What conditions were screened for in Mackenzie’s Mission?
Genetic carrier screening offered through this research study was carefully developed. It focused on providing people with information about their chance of having children with a severe genetic condition occurring in childhood. The screening was designed to provide genetic information that is relevant and useful, and to minimise uncertain and unclear information.
Click here to view the full list of genes and conditions screened in Mackenzie’s Mission
- Version 2.1, 9 June 2021
- Version 2.0, 12 May 2021
- Version 1.2, 28 April 2020
- Version 1.1, 10 February 2020
- Version 1.0, 20 November 2019
How the conditions and genes were selected
The Mackenzie’s Mission reproductive genetic carrier screen included approximately 1300 genes which are associated with about 750 conditions. The reason there are fewer conditions than genes is that some genetic conditions are caused by more than one gene.
To select the conditions and genes to be screened, a committee comprised of experts in genetics and screening was established including: clinical geneticists, genetic scientists, a genetic pathologist, genetic counsellors, an ethicist and a parent of a child with a genetic condition. The following criteria were developed and used to select the genes to be included:
- Screening the gene had to be technically possible using currently available technology
- The gene had to be known to cause a genetic condition
- The condition had to affect people in childhood
- The condition had to have a serious impact on a person’s quality of life and/or be life-limiting
- For many of the conditions there is no treatment or the treatment is very burdensome for the child and their family. For some conditions, very early diagnosis and treatment can make a difference for the child.
Types of conditions included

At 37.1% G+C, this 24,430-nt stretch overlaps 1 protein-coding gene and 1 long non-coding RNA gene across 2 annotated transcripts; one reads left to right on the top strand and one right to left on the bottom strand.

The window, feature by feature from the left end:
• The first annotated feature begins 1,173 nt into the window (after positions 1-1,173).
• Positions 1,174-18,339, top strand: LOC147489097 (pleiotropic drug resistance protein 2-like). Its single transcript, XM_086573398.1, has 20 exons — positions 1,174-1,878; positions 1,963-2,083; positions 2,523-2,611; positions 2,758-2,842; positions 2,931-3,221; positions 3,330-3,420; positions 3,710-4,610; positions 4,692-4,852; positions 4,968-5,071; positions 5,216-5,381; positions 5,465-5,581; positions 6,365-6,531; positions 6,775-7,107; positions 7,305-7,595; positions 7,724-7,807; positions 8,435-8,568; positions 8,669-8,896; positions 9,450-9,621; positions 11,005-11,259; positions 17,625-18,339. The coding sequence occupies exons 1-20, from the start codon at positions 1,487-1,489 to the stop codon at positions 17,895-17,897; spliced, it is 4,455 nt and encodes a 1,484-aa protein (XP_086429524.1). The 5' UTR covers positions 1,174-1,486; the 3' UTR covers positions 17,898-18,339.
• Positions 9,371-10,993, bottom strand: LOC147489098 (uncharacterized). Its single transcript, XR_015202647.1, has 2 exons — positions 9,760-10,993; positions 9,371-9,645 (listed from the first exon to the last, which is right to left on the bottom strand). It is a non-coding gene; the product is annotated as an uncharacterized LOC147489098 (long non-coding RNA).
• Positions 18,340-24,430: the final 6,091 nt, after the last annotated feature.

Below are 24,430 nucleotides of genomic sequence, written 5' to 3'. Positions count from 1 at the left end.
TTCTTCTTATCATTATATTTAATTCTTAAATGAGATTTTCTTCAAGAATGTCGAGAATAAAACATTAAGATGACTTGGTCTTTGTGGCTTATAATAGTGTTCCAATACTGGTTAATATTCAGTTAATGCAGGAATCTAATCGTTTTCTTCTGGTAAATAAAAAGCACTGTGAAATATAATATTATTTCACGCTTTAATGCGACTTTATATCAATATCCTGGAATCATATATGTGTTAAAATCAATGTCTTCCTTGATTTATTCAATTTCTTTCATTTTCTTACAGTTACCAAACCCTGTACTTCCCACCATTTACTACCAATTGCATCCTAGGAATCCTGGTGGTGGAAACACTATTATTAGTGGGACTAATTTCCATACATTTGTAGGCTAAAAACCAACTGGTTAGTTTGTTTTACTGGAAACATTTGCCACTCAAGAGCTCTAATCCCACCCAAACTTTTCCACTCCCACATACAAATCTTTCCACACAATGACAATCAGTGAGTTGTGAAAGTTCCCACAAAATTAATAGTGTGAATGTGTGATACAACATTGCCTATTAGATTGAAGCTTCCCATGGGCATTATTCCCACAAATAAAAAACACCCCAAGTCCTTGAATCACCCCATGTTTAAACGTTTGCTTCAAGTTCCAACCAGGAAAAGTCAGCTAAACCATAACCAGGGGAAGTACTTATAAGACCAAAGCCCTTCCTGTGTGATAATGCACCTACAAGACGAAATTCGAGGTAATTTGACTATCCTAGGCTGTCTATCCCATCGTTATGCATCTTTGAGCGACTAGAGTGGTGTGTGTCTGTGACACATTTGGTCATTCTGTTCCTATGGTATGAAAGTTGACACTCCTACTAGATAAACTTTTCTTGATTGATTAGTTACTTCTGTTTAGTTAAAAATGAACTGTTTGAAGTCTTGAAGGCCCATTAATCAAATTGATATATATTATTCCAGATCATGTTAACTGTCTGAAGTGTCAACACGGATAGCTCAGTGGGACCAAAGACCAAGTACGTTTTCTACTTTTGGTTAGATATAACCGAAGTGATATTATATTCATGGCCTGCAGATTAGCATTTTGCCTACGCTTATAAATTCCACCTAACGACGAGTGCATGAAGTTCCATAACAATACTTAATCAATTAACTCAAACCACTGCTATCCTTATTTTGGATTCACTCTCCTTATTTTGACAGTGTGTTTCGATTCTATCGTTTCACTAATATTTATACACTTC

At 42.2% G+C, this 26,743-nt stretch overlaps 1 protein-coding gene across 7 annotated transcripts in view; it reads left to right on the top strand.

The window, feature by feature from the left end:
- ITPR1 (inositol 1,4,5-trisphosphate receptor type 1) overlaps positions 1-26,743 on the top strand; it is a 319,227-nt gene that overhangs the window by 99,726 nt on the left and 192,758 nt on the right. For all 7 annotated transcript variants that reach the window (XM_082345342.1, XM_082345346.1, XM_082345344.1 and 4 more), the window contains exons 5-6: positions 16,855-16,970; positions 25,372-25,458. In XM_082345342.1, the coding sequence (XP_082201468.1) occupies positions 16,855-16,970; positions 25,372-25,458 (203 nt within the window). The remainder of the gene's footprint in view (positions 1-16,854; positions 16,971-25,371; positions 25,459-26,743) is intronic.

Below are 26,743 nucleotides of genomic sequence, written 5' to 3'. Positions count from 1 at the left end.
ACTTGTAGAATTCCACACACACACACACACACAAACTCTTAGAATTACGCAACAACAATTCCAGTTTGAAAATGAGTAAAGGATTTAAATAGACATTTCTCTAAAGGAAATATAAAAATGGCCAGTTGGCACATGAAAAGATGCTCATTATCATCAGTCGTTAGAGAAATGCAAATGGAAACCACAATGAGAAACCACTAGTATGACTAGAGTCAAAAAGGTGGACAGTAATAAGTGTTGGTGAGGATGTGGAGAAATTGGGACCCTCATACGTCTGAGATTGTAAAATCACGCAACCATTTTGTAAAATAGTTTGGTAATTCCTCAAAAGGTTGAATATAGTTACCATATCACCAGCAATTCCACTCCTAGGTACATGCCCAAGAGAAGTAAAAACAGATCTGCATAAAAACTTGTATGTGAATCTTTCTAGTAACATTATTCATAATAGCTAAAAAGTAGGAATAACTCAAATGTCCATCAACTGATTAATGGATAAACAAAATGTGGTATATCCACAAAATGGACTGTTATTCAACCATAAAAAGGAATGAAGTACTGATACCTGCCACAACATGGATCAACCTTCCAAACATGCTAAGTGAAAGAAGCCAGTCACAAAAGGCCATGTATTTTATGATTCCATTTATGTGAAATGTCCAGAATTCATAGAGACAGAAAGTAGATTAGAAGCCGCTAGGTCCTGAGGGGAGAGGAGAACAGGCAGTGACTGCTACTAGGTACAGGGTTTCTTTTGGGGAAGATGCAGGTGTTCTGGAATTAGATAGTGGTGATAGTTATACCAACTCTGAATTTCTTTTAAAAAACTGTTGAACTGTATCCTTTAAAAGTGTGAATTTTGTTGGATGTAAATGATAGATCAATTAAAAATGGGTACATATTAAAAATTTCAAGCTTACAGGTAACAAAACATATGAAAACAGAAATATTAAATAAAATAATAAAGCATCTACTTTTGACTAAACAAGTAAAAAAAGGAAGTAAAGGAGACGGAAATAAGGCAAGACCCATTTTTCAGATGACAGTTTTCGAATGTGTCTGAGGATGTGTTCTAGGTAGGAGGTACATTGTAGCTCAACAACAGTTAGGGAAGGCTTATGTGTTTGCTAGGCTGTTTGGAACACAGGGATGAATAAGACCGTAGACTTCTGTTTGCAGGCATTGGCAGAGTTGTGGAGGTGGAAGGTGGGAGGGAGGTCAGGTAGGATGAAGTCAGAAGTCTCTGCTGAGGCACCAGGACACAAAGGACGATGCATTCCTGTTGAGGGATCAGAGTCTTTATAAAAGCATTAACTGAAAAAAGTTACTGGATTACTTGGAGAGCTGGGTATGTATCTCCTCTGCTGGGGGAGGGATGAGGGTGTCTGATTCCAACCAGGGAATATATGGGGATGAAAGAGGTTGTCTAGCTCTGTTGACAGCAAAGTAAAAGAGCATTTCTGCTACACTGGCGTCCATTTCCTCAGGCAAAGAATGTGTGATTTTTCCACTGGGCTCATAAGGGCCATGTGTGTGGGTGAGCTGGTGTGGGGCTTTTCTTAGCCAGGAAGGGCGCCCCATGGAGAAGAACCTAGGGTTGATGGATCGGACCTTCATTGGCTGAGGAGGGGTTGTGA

The conditions included in the screening offered through this study can vary in the way that they affect people and involve one or many different parts of the body. Some of the ways that the conditions affect children can include:
Shortened life expectancy: Some conditions screened lead to a shortened life – either causing death in childhood, or with symptoms in childhood and early death in adulthood.
Intellectual disability: Some conditions cause intellectual disability, which limits a person’s ability to learn and develop independence. In some conditions this is severe – the child with the condition may never learn to walk or talk, whereas in others it is less severe – the child may be able to do many things for him or herself, but may need extra help and may not be able to live independently as an adult.
Physical conditions: Some conditions may affect the person physically, such as causing congenital heart disease or differences in how the limbs develop. In some cases, these symptoms may be treatable, whereas in other cases there is no treatment available.
Neurological and muscular conditions: Some conditions cause problems with the way the brain controls the body. This can be because of: a problem with the brain itself, problems with the way the brain sends signals through the spinal cord and nerves to the body, or because the muscles themselves are weak. Sometimes, these conditions can worsen over time.
Some genetic conditions may vary in how much they affect people. This is because some genetic changes can have a more severe effect than others. In some cases, depending on the genetic changes carried by the biological parents, there can be great variation in the way in which a child could be affected, if at all. The focus of screening in this study is to provide information about the genetic chance of having a child with a severe genetic condition. If a particular change in a gene is only associated with a mild form of the condition, that will not usually be reported to participants.
Screening results are based on current knowledge
Knowledge about our genes is changing every day. Results from the genetic carrier screening performed through this study was analysed and interpreted by experienced laboratory scientists. Their interpretation of the genetic information was based on currently available information. So far, detailed genetic studies have not been done in people from all ethnic backgrounds found in the Australian population. This can make it harder to interpret some types of genetic results. For people from backgrounds for which we have less information, there may be a higher chance that couples who have an increased chance of having an affected child will not be identified.